Sustainable funds in Europe more than double since 2018

Sustainable funds in Europe more than doubled since 2018 and have attracted 52% of all net new flows in 2020, according to the first annual European Sustainable Investment Funds Study by Morningstar and zeb, on behalf of the Association of the Luxembourg Fund Industry (ALFI).

This reflected 11% of total net assets domiciled in Europe at the end of 2020.

The study found that equity remains the top asset class of sustainable funds across all European domiciles comprising over 60% of sustainable assets managed by funds.

Inflows into impact funds are also rising at the expense of less ambitious sustainable strategies

Passive investments also increased in the period, constituting 21% of the net assets in the European sustainable fund universe by the end of 2020

In addition, share of sustainable assets in UCITS and regulated open-end alternat8ve investment funds has risen significantly in the past three years, accounting for 11% and 9% of total assets respectively

To date, a few large asset managers continue to dominate the sustainable funds market with more than 50% of net assets in sustainable funds in Europe launched by the top 20 providers.

Hortense Bioy, Global Director of Sustainability Research, Manager Research at Morningstar

Luxembourg was highlighted as the leading domicile, with sustainable funds accounting for €371 bn by the end of 2020 and capturing 44% of total net flows made across all European jurisdictions.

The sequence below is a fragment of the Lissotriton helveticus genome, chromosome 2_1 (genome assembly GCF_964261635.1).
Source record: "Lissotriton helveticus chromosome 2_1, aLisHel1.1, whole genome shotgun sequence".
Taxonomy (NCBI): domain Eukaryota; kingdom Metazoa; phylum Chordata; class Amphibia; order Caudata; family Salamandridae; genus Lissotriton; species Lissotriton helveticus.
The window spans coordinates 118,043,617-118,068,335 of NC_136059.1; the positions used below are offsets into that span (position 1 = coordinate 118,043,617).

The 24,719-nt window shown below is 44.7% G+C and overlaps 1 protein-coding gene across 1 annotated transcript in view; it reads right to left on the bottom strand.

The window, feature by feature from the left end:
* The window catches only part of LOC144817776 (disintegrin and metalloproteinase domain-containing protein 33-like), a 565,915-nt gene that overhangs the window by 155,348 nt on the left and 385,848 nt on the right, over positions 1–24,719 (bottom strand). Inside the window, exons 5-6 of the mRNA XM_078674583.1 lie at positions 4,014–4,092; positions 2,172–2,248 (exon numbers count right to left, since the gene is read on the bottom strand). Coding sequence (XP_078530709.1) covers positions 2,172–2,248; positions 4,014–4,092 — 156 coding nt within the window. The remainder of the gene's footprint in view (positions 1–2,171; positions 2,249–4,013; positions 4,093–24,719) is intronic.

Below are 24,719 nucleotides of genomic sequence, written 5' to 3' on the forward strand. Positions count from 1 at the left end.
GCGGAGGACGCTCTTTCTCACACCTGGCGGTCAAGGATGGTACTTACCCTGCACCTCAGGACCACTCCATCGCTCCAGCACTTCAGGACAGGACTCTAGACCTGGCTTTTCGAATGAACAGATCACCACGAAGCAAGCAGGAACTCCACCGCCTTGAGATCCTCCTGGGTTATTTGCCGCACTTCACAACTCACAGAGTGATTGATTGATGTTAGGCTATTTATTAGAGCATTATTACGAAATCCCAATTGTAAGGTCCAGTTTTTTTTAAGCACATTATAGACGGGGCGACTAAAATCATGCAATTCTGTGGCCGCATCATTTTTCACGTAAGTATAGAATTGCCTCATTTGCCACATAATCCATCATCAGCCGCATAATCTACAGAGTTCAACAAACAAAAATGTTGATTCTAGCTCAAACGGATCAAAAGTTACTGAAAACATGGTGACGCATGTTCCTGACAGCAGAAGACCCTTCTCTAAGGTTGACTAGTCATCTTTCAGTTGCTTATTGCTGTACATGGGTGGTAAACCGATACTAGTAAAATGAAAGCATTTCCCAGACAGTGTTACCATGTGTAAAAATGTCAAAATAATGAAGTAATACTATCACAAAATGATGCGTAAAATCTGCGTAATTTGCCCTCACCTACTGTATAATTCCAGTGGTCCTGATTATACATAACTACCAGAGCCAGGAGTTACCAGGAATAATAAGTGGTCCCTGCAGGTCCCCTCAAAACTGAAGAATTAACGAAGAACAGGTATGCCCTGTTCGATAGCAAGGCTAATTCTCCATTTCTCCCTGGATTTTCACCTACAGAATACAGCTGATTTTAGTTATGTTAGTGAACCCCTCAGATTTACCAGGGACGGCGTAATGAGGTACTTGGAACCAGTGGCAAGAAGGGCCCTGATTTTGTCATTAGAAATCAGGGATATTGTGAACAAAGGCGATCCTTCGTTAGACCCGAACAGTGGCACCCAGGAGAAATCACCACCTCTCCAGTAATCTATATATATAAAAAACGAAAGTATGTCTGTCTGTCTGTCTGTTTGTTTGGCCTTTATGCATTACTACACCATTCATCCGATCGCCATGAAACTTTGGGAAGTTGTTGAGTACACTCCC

“Despite differences and nuances of approach across jurisdictions, asset classes and investment styles, the trend towards sustainable funds has reached a point of no return, with sustainable funds attracting more than half of net new flows in 2020,” said Deputy Director General of ALFI.

Hortense Bioy, Global Director of Sustainability Research, Manager Research at Morningstar added, “The European sustainable investment landscape continues evolving extremely rapidly. Record ESG fund flows, assets, and product development activity, combined with the most ambitious regulatory agenda, all herald a new era for sustainable investing in Europe.

She said, “ESG funds can no longer be seen as a niche area of the European funds landscape. Asset managers have started reporting high numbers of ‘green’ funds in accordance with the Sustainable Finance Disclosure Regulation (SFDR).”

Interpretations of the new regulation vary and the debate around what constitutes a sustainable investment is far from being settled. But we can confidently expect that, from 11% today, ESG funds will be representing a much larger share of the overall fund market in the coming years.”

Dr. Carsten Wittrock, Partner at zebnoted “The governments’ and regulators’ objective of using the fund industry as a catalyst to create a greener Europe seems to be working. The sustainability trend has taken off and will continue to intensify – although numerous topics still need to be clarified, such as the inhomogeneous interpretation of the criteria that qualify a fund as sustainable in a regulatory sense.

He added, “The hope is that ratings and other tools will allow for a more differentiated view and transparency in order to ensure that capital is allocated in the right direction in a sustainable sense.”

The study also found a transition to a more regulated sustainable finance marketplace. It pointed out that legislators have been addressing challenges such as the absent of common definition of ESG criteria or the lack of transparency on how sustainability risks and targets are managed by corporations and how ESG factors are incorporated in financial organisations’ investment decisions.

The report also highlights the need for transparency of rating methodologies and suggestions by the European Securities and Markets Authority (ESMA) to the European Commission to take legislative action to regulate ESG ratings in the future, given the disparity between different ratings providers leading to a risk of greenwashing.

©Markets Media Europe 2021

 

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